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Creating Destiny

Jesse Swickard's horse-themed sculpture is on display at Family Fun Center


by: JOSH KULLA - Destiny, the new metal sculpture from Wilsonville artist Jesse Swickard, sits on public display at the Family Fun Center on Town Center Loop.Jesse Swickard’s latest work of art, an enormous, metal sculpture gracing the grounds of Wilsonville’s Family Fun Center, has left him feeling like he’s outdone himself this time.

“My best ever,” said Swickard, a longtime Wilsonville resident and artist who is well known for his role in helping bring public art installations into the local community.

Entitled Destiny, Swickard’s newest creation features a tall, tapered pedestal topped with a magnificent rearing horse. The sculpture is close to 10 feet tall and towers over nearby viewers in impressive fashion.

Swickard and an assistant installed Destiny at the Fun Center on July 9.

“I’ve done quite a few horse-inspired pieces,” Swickard said. “I grew up in Wilsonville, so I used to ride horses around town. It’s sort of an iconic image for me. We’d ride down to the park; we’d even ride to the grocery store.”

The concept for Destiny was hashed out nearly three years ago when Swickard was approached by Fred Meyer to create a sculpture for Old Town Square. He finished a scale model to present to store executives, but for some reason the deal never was consummated.

“We went through quite a few meetings,” Swickard said. “So I wanted to build the project. I was pretty passionate about all the time I had spent building it, and I wanted to protect my copyright. I was deeply involved, and I thought it was good motivation to build the piece to full scale.”by: JOSH KULLA - Destiny, the new metal sculpture from Wilsonville artist Jesse Swickard, sits on public display at the Family Fun Center on Town Center Loop.

So he did just that. For the past two years he has spent all his spare time working on Destiny, paying thousands of dollars for the raw materials out of pocket as he went.

Crafted out of stainless steel, the sculpture is rust-proof and polished to a glossy sheen, with a Scotchbrite finish.

The sculpture’s location is no accident. This is the fourth sculpture Swickard has displayed at the Fun Center. It’s a family tradition, actually, that dates back decades to the days when Swickard’s father worked at the Fun Center on special projects, including its miniature golf course and go-cart track.

“I talked to Darren (Harmon, Fun Center general manager) about displaying it there and he thought it’d be neat to rotate a new piece in,” said Swickard.

At the same time, Destiny is available for sale to the first person or group to come up with the $30,000 asking price. It might sound exorbitant to the uninitiated, but when you consider the vast amount of time and material involved, not to mention taxes, artists normally are lucky to take home a third of their sticker price.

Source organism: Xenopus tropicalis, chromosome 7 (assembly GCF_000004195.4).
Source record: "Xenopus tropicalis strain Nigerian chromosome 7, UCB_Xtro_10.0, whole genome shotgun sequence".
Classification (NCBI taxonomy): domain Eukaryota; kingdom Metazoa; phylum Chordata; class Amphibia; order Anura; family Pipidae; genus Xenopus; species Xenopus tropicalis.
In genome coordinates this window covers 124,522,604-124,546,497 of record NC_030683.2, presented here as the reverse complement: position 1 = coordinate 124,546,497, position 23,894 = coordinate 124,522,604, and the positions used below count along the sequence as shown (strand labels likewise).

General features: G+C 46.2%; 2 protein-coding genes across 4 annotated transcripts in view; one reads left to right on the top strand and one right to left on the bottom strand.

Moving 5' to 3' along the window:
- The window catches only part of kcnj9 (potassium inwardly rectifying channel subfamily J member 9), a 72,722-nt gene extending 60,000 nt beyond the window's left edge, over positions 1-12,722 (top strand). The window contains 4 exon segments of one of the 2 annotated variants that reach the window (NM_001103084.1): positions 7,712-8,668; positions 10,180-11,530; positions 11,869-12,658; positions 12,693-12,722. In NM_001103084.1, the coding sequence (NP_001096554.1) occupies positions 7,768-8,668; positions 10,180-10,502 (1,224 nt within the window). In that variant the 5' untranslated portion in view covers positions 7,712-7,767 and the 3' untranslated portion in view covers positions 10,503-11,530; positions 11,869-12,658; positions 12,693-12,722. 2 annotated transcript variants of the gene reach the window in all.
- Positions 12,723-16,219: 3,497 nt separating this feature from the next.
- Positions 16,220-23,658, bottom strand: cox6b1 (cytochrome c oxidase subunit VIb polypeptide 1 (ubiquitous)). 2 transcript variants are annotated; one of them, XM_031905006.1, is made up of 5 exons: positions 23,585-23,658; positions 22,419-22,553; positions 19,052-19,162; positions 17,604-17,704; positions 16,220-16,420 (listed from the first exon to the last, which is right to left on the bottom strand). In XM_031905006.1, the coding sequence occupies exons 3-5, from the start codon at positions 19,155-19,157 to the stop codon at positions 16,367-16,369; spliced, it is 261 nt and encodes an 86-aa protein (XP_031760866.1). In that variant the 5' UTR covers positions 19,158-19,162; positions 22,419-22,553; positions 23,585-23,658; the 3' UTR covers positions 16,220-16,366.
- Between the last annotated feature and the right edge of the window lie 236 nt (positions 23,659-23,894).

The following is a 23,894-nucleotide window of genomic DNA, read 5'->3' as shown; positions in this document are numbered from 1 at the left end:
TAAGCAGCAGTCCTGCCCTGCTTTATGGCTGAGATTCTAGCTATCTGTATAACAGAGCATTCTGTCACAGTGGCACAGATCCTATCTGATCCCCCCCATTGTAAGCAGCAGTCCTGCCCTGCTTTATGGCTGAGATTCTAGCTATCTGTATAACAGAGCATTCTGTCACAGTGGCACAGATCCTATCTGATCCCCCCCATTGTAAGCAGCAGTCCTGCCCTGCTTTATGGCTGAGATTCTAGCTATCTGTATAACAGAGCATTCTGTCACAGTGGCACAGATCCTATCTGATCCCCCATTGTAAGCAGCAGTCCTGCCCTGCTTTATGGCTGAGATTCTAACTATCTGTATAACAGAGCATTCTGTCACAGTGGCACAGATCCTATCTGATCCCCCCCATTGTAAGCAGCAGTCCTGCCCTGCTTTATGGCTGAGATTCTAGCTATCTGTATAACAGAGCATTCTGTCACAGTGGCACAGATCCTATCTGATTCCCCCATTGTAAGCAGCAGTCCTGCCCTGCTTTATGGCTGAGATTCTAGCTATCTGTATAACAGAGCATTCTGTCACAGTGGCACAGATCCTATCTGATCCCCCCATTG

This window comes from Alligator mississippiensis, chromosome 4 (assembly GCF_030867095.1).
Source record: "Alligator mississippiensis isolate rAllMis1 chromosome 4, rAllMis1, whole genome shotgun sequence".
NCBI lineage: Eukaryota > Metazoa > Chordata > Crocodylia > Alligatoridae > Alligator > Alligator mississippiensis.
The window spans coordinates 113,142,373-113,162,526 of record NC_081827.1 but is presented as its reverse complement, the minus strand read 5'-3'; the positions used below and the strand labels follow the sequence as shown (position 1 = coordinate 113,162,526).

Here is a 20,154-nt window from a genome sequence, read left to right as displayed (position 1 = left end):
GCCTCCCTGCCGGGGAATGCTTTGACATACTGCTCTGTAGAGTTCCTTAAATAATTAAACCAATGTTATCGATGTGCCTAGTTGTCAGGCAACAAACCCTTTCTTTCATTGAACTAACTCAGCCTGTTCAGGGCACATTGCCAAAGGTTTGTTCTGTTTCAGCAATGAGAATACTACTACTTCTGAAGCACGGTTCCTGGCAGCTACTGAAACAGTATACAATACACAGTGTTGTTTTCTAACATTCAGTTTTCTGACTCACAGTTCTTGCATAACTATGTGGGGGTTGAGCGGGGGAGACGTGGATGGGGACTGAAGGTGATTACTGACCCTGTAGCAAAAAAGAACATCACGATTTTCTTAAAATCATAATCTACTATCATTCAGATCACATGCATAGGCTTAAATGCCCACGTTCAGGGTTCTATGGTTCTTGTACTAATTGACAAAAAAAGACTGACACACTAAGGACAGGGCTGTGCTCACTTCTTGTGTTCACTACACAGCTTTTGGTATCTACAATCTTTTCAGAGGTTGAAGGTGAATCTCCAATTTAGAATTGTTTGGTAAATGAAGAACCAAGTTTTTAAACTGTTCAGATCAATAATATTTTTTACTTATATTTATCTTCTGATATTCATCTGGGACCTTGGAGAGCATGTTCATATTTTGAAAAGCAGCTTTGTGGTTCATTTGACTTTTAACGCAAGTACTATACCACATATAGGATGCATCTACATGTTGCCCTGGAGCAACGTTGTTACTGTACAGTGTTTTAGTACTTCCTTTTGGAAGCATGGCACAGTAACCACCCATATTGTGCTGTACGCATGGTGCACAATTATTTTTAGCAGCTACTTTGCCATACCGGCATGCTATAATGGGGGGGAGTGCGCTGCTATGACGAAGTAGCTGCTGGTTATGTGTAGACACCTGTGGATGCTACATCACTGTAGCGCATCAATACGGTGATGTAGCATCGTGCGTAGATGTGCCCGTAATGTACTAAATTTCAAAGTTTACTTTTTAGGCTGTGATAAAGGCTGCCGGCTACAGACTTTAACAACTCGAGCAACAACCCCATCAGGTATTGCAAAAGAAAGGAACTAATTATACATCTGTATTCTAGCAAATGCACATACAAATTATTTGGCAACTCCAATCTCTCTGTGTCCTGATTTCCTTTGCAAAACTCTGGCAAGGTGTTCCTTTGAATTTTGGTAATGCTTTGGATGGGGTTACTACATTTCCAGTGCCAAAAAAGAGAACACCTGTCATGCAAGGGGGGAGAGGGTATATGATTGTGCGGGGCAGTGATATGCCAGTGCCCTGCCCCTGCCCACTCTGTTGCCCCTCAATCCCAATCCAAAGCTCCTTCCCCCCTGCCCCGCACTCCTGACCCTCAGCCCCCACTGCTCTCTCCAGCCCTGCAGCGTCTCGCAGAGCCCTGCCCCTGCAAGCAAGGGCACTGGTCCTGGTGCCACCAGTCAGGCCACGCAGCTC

“It’s hard to put a value on things,” Swickard said. “You put your time and materials into it and it adds up. I’ve had a long-term relationship with Darren; he’s a great guy and has always let me display my work there. My dad used to work there so it’s kind of neat to keep that going.”by: JOSH KULLA - Destiny, the new metal sculpture from Wilsonville artist Jesse Swickard, sits on public display at the Family Fun Center on Town Center Loop.

Swickard said Destiny was inspired by the Country Classic equestrian competition held each summer at Hunter Creek Farm west of Wilsonville.

“It’s the horse community,” he said. “It’s a thriving community in Wilsonville, and this piece would be appropriate for a horse riding arena or something like that. The Country Classic was my motivation because a lot of those guys are going to stay in town and buy food or whatever.”

Aside from Destiny, Swickard said he is as busy as he’s ever been.

“We’re working on a sculpture for SMART right now,” he said. “Hopefully we’ll be installing that in September if everything goes smoothly. It’s kind of a project with Wilsonville High School and Christopher Shotola-Hardt called Kinetic Wind.”

On top of that, he is finishing up a pair of sculptures commissioned by the city of Redmond.

In part, it’s why he has taken a step back from the public spotlight and ongoing effort to promote public art in Wilsonville.

“I was deeply involved with that,” he said. “But my career is taking off, so I need to really focus on that.”




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